The Amateurs

March 3, 2018

Jordan Harrison’s "The Amateurs" is certainly an ambitious new play acted to the hilt by its cast of six. However, at times it bites off more than it can handle, at other times its anachronisms tear at the fabric of its story, and finally it goes out of its way to draw connections that the audience has already made. The play may need a stronger director than Oliver Butler has proved to be to pull this unwieldy drama into more satisfactory shape. [more]

Subways Are for Sleeping

March 1, 2018

"Subways Are for Sleeping" is a valentine to New York and projection designer Lacey Erb has created atmospheric slides and streaming video of such iconic locations as Grand Central Station, Park Avenue, Rockefeller Center and the Metropolitan Museum of Art. Unfortunately, the original problem with the material has not been solved: Tom and Angie are just not very interesting. They have little or no back story and no outstanding characteristics. As was famously true in the original production, the show is stolen by the secondary leads. With their continually inventive schemes to get through each day, slacker Charlie who lives off his former friends and would-be nightclub performer Martha with her Southern accent are a total delight. Unfortunately, they are off stage most of the time. The rest of the many characters are simply walk-ons. [more]

A Walk With Mr. Heifetz

February 22, 2018

Although an interesting idea, James Inverne’s "A Walk With Mr. Heifetz" has lofty ambitions which it is unable to fulfill. While the advertisement proclaims that these two encounters “changed the world as we know it,” none of that comes through in the play. The thinness of the material and the two-dimensional characters fail to bring the story to life. Much more needs to be known or revealed to flesh out this intriguing but undramatized story. [more]

X: Or, Betty Shabazz V. the Nation

February 20, 2018

Marcus Gardley’s "X: Or, Betty Shabazz V. The Nation" is a powerful indictment of forces within a movement which help to destroy it. Performed by The Acting Company under the direction of Ian Belknap, their artistic director, the play is riveting throughout while it follows its investigation where it may. It also requires a good deal of knowledge of the events of the 1960’s which many contemporary theatergoers may not come equipped to follow it. [more]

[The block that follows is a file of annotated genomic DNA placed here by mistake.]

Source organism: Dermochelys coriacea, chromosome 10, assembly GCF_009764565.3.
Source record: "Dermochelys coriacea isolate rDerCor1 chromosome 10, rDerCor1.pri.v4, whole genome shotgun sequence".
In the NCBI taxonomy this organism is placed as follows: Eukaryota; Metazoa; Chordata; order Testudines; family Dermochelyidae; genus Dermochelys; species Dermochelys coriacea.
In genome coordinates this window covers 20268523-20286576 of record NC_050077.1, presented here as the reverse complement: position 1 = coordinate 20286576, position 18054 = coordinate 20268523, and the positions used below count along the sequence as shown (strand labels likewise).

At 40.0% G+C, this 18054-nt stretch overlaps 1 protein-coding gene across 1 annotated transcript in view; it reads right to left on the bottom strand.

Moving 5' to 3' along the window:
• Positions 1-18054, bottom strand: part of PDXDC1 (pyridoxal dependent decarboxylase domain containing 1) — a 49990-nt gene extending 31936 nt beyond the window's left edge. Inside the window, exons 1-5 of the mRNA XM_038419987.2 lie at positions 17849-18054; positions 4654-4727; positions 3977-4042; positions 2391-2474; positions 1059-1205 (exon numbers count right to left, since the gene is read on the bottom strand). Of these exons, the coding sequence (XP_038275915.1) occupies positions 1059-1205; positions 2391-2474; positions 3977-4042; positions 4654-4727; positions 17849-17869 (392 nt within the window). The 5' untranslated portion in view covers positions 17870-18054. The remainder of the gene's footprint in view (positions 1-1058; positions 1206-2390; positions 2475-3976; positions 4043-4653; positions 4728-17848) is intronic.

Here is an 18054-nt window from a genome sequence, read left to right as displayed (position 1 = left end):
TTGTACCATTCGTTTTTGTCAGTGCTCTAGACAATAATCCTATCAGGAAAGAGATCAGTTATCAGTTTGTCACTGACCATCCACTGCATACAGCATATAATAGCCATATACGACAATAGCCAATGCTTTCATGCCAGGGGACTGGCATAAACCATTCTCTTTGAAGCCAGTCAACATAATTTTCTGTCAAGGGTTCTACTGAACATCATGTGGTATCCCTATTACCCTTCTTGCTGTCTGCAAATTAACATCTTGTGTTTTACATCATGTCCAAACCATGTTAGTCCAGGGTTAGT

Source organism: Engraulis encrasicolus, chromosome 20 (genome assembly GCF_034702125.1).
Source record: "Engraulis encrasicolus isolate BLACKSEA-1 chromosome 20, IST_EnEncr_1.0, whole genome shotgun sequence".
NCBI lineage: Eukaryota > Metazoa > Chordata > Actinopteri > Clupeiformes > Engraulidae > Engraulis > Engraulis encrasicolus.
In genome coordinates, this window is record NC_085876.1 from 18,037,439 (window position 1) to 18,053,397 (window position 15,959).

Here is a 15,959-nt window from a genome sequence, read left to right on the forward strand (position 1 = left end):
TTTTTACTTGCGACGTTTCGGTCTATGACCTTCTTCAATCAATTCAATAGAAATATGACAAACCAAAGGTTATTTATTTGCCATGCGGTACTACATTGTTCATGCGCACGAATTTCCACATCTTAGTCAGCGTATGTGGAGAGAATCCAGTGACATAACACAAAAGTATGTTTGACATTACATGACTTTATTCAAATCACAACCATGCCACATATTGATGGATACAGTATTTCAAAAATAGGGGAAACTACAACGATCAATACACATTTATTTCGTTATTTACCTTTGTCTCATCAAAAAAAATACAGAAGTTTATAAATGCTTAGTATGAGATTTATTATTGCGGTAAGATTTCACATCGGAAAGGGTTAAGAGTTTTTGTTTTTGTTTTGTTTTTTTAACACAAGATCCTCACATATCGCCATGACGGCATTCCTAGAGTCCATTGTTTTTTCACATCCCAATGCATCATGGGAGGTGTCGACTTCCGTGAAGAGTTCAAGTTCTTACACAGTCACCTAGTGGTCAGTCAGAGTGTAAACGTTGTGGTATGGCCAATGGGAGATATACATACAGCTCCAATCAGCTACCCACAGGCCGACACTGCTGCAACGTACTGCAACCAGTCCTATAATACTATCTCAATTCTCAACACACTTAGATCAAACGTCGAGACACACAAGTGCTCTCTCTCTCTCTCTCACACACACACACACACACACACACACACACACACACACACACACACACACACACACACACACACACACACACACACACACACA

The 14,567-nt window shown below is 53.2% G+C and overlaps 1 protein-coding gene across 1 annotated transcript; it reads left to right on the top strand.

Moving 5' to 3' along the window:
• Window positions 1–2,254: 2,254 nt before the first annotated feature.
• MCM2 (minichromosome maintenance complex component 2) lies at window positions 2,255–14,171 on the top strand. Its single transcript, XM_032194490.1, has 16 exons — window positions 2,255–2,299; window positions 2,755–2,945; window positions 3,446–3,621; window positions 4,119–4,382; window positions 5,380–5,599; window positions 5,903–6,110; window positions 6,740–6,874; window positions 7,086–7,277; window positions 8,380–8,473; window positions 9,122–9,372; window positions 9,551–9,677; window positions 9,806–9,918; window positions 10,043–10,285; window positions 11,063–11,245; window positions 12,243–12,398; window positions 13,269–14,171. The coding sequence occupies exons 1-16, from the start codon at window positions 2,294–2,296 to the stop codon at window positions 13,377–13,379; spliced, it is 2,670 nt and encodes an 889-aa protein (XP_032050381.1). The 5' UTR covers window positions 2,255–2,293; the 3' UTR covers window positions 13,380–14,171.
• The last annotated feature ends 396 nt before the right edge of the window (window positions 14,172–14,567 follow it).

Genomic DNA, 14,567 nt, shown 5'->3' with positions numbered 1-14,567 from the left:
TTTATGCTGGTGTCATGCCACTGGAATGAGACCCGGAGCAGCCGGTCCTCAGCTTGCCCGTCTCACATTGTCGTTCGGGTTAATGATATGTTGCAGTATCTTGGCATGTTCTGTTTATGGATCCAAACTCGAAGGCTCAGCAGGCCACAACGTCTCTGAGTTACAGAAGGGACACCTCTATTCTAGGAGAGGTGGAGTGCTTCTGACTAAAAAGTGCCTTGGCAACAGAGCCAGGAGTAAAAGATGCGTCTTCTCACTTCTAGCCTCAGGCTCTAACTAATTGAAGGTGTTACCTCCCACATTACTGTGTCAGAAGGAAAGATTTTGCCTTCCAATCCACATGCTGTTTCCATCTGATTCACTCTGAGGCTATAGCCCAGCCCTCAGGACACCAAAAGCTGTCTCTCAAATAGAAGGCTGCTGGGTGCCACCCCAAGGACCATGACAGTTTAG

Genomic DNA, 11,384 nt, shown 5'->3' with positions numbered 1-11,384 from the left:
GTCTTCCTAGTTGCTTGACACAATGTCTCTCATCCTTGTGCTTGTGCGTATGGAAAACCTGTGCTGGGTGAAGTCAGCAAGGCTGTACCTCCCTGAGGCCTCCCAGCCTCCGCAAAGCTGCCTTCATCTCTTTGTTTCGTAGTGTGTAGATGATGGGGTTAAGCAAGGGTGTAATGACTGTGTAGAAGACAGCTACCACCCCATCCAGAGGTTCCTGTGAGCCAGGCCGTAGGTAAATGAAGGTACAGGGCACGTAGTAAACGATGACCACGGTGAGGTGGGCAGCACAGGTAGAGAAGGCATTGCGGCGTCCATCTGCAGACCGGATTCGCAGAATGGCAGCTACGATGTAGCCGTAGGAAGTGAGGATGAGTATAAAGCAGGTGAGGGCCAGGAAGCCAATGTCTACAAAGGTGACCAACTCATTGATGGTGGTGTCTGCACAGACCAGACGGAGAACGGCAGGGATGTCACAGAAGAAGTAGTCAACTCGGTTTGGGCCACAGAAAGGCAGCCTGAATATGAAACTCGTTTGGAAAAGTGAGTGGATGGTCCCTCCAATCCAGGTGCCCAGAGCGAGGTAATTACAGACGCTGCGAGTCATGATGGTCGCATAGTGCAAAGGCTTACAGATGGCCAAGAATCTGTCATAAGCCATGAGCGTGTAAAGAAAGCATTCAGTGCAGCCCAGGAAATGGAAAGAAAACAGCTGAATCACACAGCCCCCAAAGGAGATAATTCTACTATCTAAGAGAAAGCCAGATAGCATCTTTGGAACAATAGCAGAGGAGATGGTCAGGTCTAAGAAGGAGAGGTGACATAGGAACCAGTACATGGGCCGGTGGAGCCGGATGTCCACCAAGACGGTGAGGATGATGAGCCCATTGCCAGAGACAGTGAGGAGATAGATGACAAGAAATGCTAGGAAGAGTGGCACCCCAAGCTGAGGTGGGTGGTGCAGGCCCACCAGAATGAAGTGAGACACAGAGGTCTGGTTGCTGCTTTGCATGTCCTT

The Boys from Syracuse

February 18, 2018

The cast seems to have been mostly chosen for their comic skills rather than their singing skills. Nevertheless, Josh Waldren and Matthew Fairless as the visiting travelers turn “Dear Old Syracuse” into a delightful soft shoe number complete with straw hats and canes, and Walden has a lovely duet with Darrell Morris, Jr. as Luciana to “This Can’t Be Love (Because I Feel So Well).” Shapiro's Luce  and Ian Fairlee as Dromio of Ephesus have a big success with the witty, “He and She,” a comic specialty number. However, much of the show has been eroticized and there is a “wink wink” feeling to the overall approach. [more]

[Porto]

February 16, 2018

Stop me if you’ve heard this one before: three people walk into a bar where they are known by the drinks they order. Only in Kate Benson’s new play "[Porto]," the unnamed bar is in a gentrified neighborhood in Brooklyn, and is defined as a “boushy bar,” a portmanteau word made up of "bourgeois" and "douchey." We know that because it serves “serious food, serious beer, serious wine, serious spirits.” And what of the story the play tells? Like an episode of "Seinfeld," 'Friends" or "Girls," it will probably please Millennials most, those who are living the life of spending evenings in trendy bars to find companionship. The second play this year following "Miles for Mary" to transfer from Brooklyn’s Bushwick Starr to Manhattan, [Porto] is now at the WP Theater for an Off Broadway run. [more]

Bar Mitzvah Boy

February 15, 2018

"Bar Mitzvah Boy" may not be a top-drawer Jule Styne musical, but Jack Rosenthal’s original story and David Thompson’s new book are excellently observed to have the ring of truth. The family chaos in planning the affair and problems precipitated by the young son’s behavior are sharply and shrewdly detailed enough to be absorbing in a way that all can relate to. Annette Jolles’ production for The York Theatre Company gets a great deal out of the material even in a version without the trappings of a full production. It is also a pleasant surprise to see an unfamiliar musical by major talents which fills in a gap in their careers. [more]

Miles for Mary

February 9, 2018